Mitt Romney Speaks About His Prediction For Donald Trump's Future

If anyone is wondering why members of the Republican party tread lightly where former President Donald Trump is concerned, they need only ask Utah GOP Sen. Mitt Romney, who on Tuesday told The New York Times that "I don't know if he'll [Trump] run in 2024 or not, but if he does, I'm pretty sure he will win the nomination." Romney's prediction is a serious one, principally because he's not in Trump's camp. On the contrary, when Romney voted to impeach Donald Trump in February 2020, the senator condemned Trump's actions as "an appalling abuse of the public trust" (via Time). 

While Romney told The Times on Tuesday that plenty could happen between now and 2024, he added that if he were to make a call based on the names that are being suggested as presidential contenders today, Trump still "wins in a landslide." This doesn't mean that Romney, who himself ran for president in 2012, would be inclined to support the 45th president. When he voted to impeach President Trump a second time, the senator offered even more blistering criticism of Trump than a year prior, calling out his lies that "brought our nation to a dark and dangerous place." 

It's little surprise, then, that Romney told The Times that he wouldn't throw his weight behind a possible Trump candidacy in 2024. "I haven't voted for him in the past. And I would probably be getting behind somebody who I thought more represented the tiny wing of the Republican Party that I represent," Romney said.

Recent GOP poll data reflects Mitt Romney's view

Current poll numbers support Mitt Romney's hypothesis, even after a second, historic impeachment trial. A poll conducted by Morning Consult and Politico found that 54 percent of GOP voters would still support Donald Trump in a presidential primary, even after the deadly Jan. 6 insurrection mounted against the U.S. Capitol. Morning Consult also reports the number reflected today is similar to the one seen in November before the 2020 presidential election. The hypothetical poll stacked Trump against his former VP Mike Pence, former UN Ambassador Nikki Haley, his own son Donald Trump Jr., and Sens. Mitt Romney and Ted Cruz. Nearly 60 percent of GOP voters think Trump should play a bigger role in the Republican Party. Meanwhile,  Sports Betting websites, like SportsBet and SBD also show Trump as a frontrunner in the upcoming 2024 race.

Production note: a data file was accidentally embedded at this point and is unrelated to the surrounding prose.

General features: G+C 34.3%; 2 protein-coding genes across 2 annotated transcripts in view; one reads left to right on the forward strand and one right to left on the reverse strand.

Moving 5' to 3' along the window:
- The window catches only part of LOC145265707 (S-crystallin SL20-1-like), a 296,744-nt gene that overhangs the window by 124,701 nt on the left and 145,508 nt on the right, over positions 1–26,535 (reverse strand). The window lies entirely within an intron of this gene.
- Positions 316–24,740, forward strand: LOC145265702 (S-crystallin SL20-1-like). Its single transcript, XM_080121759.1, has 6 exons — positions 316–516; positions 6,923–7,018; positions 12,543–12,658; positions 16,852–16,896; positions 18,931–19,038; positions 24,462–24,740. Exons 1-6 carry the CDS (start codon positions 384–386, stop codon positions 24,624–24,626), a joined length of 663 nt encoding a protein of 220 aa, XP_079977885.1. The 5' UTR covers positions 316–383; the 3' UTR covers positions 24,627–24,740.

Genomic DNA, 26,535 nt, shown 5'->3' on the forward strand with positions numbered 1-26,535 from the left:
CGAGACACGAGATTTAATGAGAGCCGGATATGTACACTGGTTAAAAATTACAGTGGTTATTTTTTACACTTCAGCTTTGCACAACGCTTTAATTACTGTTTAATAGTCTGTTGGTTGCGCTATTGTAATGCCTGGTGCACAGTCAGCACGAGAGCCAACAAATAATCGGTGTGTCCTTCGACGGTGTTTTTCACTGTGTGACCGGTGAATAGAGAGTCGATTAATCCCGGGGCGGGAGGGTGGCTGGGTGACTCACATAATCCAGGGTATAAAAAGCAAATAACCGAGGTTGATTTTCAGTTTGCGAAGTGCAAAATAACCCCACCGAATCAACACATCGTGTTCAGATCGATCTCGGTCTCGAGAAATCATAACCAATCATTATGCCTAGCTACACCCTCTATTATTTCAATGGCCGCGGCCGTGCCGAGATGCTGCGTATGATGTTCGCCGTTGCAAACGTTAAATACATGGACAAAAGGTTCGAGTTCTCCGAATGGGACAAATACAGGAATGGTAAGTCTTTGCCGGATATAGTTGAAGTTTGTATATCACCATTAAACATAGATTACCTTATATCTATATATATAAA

Perhaps in the absence of his father's capability to do so, Donald Trump Jr. had earlier taken to Twitter to go after Romney, suggesting the senator become "a Democrat once and for all." However, Romney's recent comments seem to have calmed Don Jr. down. On February 24, Trump Jr. tweeted "Well look at that ... Mitt got one right" as he shared Romney's 2024 predictions. But as one Twitter user points out, "Why is no one mentioning that he (Donald Trump) could be a felon by then several times over? Maybe it's not politically nice to state the obvious, almost like you're wishing for it."

Signs Trump is gearing up for a comeback

Donald Trump, meanwhile, has turned his attention to the Supreme Court and its decision not to block the release of his tax returns. In his latest statement condemning the court's decision, the ex-president assured the public he hadn't bowed out of the ring yet. "I will fight on, just as I have, for the last five years (even before I was successfully elected), despite all of the election crimes that were committed against me. We will win!" he wrote (via Boston Herald).

And if that doesn't sound like a person who's accepted their retirement to you, there are other, more telling signs that suggest Donald Trump may soon attempt a political comeback. There's the fact that he apparently set up camp in front of his TV during his second impeachment trial to suss out his future political enemies. Then there are his engagements: Trump is, purportedly, gearing up to give his first, public post-presidency speech, in which he'll lay out his vision for "the future of the Republican Party and conservative movement," as per what sources told CNBC. Finally, there are the Mar-A-Lago visits. High-profile Republicans continue to fly down to Florida to meet with the ex-president, as Lindsay Graham did in mid-February 2020, apparently to strategize ahead of the 2022 elections (via The Hill). "He's very involved in helping the team win," Graham told reporters. Graham added that Trump had "made a bunch of phone calls" in order to "get the best team on the field," ahead of 2022.